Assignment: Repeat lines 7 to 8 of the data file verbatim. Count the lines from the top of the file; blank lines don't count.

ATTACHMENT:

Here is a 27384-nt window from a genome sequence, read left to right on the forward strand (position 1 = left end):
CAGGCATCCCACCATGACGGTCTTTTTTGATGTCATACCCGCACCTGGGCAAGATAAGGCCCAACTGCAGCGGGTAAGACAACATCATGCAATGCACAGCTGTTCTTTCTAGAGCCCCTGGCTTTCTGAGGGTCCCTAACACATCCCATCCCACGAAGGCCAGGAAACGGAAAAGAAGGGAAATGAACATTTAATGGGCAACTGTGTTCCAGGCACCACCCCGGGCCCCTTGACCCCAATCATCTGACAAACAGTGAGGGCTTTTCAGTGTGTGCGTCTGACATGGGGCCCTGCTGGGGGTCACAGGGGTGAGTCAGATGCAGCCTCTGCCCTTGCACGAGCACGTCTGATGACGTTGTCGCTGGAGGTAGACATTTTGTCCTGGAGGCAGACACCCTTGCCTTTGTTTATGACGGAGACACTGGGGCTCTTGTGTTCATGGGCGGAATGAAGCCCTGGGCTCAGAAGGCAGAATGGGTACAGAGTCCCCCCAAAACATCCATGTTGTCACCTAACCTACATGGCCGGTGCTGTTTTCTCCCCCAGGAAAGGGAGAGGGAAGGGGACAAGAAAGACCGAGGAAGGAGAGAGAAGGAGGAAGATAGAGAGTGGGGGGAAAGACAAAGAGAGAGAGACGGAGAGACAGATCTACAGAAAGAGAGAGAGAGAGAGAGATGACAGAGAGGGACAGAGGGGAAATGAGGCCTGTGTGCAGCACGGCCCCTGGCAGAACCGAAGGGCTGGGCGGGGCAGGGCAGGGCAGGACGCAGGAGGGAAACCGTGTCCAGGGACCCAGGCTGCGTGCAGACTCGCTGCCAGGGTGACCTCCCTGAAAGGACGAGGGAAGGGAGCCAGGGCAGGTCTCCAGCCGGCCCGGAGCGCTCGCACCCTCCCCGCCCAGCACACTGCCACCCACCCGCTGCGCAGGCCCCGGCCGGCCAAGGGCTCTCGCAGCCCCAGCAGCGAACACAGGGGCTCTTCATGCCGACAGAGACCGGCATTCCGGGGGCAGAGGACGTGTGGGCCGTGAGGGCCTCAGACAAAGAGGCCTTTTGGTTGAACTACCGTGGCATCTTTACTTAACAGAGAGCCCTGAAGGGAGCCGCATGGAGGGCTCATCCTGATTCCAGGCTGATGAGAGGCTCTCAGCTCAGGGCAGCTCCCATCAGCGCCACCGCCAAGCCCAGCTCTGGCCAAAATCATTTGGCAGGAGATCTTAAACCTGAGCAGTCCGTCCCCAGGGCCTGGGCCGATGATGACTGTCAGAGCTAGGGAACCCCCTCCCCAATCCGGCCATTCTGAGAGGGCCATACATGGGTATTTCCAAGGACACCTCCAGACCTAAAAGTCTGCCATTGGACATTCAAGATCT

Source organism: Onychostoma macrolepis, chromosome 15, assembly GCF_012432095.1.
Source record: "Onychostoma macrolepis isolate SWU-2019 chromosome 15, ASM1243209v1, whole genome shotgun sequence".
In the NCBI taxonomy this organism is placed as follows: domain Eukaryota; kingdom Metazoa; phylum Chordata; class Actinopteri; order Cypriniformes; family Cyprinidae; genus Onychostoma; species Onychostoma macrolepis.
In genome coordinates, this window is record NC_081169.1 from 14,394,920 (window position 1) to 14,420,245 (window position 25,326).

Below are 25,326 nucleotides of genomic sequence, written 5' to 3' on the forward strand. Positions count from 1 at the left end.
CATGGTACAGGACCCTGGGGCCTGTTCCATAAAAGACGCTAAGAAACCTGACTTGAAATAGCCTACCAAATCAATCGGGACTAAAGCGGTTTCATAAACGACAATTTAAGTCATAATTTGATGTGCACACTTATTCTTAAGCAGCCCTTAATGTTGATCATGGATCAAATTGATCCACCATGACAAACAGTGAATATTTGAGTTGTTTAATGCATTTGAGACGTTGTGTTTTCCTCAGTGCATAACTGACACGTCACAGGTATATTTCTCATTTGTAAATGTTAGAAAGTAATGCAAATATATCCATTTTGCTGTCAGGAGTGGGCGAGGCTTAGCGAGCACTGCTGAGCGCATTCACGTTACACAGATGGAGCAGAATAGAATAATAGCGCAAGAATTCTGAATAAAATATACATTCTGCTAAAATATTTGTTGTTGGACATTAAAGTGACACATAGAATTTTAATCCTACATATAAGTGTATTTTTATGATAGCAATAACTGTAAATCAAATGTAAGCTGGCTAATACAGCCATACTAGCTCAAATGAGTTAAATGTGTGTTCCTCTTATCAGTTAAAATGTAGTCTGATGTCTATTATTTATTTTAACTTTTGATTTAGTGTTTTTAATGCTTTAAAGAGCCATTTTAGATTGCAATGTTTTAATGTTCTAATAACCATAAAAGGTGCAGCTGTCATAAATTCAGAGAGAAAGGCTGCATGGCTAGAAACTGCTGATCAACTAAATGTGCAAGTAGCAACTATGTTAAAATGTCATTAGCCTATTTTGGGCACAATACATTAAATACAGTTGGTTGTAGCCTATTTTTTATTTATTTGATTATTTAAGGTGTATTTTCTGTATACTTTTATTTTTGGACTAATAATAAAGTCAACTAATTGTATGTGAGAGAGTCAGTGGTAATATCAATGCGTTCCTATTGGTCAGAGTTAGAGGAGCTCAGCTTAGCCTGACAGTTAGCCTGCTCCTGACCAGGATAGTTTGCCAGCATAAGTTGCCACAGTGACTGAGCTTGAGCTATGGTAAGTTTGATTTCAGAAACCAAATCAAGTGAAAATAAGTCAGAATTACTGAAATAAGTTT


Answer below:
Below are 25,326 nucleotides of genomic sequence, written 5' to 3' on the forward strand. Positions count from 1 at the left end.
CATGGTACAGGACCCTGGGGCCTGTTCCATAAAAGACGCTAAGAAACCTGACTTGAAATAGCCTACCAAATCAATCGGGACTAAAGCGGTTTCATAAACGACAATTTAAGTCATAATTTGATGTGCACACTTATTCTTAAGCAGCCCTTAATGTTGATCATGGATCAAATTGATCCACCATGACAAACAGTGAATATTTGAGTTGTTTAATGCATTTGAGACGTTGTGTTTTCCTCAGTGCATAACTGACACGTCACAGGTATATTTCTCATTTGTAAATGTTAGAAAGTAATGCAAATATATCCATTTTGCTGTCAGGAGTGGGCGAGGCTTAGCGAGCACTGCTGAGCGCATTCACGTTACACAGATGGAGCAGAATAGAATAATAGCGCAAGAATTCTGAATAAAATATACATTCTGCTAAAATATTTGTTGTTGGACATTAAAGTGACACATAGAATTTTAATCCTACATATAAGTGTATTTTTATGATAGCAATAACTGTAAATCAAATGTAAGCTGGCTAATACAGCCATACTAGCTCAAATGAGTTAAATGTGTGTTCCTCTTATCAGTTAAAATGTAGTCTGATGTCTATTATTTATTTTAACTTTTGATTTAGTGTTTTTAATGCTTTAAAGAGCCATTTTAGATTGCAATGTTTTAATGTTCTAATAACCATAAAAGGTGCAGCTGTCATAAATTCAGAGAGAAAGGCTGCATGGCTAGAAACTGCTGATCAACTAAATGTGCAAGTAGCAACTATGTTAAAATGTCATTAGCCTATTTTGGGCACAATACATTAAATACAGTTGGTTGTAGCCTATTTTTTATTTATTTGATTATTTAAGGTGTATTTTCTGTATACTTTTATTTTTGGACTAATAATAAAGTCAACTAATTGTATGTGAGAGAGTCAGTGGTAATATCAATGCGTTCCTATTGGTCAGAGTTAGAGGAGCTCAGCTTAGCCTGACAGTTAGCCTGCTCCTGACCAGGATAGTTTGCCAGCATAAGTTGCCACAGTGACTGAGCTTGAGCTATGGTAAGTTTGATTTCAGAAACCAAATCAAGTGAAAATAAGTCAGAATTACTGAAATAAGTTT